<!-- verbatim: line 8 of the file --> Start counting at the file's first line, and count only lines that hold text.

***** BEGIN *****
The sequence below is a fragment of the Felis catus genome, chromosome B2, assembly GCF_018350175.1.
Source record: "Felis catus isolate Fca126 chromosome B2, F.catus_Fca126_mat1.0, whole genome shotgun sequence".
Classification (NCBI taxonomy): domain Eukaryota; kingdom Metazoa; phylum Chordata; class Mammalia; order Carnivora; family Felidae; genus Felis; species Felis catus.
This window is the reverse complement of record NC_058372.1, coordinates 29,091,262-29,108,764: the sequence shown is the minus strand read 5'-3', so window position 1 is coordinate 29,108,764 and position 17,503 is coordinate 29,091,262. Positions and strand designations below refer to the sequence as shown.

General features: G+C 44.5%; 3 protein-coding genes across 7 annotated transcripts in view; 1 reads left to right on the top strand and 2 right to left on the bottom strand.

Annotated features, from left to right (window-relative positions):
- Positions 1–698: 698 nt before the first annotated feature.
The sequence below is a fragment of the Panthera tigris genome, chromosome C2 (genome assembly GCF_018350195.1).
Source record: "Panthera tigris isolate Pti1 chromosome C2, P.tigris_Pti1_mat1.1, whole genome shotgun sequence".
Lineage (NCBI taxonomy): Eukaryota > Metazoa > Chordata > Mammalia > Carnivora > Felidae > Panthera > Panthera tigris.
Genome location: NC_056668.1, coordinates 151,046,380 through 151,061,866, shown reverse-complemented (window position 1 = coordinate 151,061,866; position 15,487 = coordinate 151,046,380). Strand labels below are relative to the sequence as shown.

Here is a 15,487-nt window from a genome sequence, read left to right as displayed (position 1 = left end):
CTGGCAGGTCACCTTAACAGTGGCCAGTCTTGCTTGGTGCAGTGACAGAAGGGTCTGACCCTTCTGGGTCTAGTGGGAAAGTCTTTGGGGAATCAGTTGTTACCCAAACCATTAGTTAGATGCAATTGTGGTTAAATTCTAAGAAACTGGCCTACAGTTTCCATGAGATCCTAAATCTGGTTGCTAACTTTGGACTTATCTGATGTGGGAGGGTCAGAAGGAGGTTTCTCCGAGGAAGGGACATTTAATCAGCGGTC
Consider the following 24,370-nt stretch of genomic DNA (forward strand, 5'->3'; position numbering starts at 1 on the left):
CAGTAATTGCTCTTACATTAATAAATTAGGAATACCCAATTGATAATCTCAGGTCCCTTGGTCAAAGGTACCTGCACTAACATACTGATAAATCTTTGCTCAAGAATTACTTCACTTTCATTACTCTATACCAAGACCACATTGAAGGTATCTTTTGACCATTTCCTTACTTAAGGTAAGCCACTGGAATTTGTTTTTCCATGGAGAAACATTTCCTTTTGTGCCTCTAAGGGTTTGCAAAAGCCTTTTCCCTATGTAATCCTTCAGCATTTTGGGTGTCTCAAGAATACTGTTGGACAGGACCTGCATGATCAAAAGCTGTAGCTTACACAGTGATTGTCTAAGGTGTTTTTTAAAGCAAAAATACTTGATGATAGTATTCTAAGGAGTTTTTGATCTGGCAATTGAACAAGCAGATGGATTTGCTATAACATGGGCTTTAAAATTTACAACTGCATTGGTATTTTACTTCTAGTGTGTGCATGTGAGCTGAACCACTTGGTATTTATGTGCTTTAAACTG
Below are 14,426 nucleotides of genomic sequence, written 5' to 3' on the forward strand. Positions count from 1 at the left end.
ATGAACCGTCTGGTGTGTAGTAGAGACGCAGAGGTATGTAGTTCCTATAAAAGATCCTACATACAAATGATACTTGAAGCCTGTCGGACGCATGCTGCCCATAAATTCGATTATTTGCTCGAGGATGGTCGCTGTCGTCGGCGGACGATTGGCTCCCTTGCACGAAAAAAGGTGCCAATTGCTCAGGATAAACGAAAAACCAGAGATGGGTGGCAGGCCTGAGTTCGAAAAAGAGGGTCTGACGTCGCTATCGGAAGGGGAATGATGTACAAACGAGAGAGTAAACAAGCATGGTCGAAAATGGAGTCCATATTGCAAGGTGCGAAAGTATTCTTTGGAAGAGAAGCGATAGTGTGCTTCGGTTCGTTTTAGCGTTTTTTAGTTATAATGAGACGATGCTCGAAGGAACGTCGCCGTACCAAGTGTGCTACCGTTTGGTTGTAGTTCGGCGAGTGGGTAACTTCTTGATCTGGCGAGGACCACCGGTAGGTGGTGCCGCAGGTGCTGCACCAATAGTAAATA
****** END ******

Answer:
The sequence below is a fragment of the Panthera tigris genome, chromosome C2 (genome assembly GCF_018350195.1).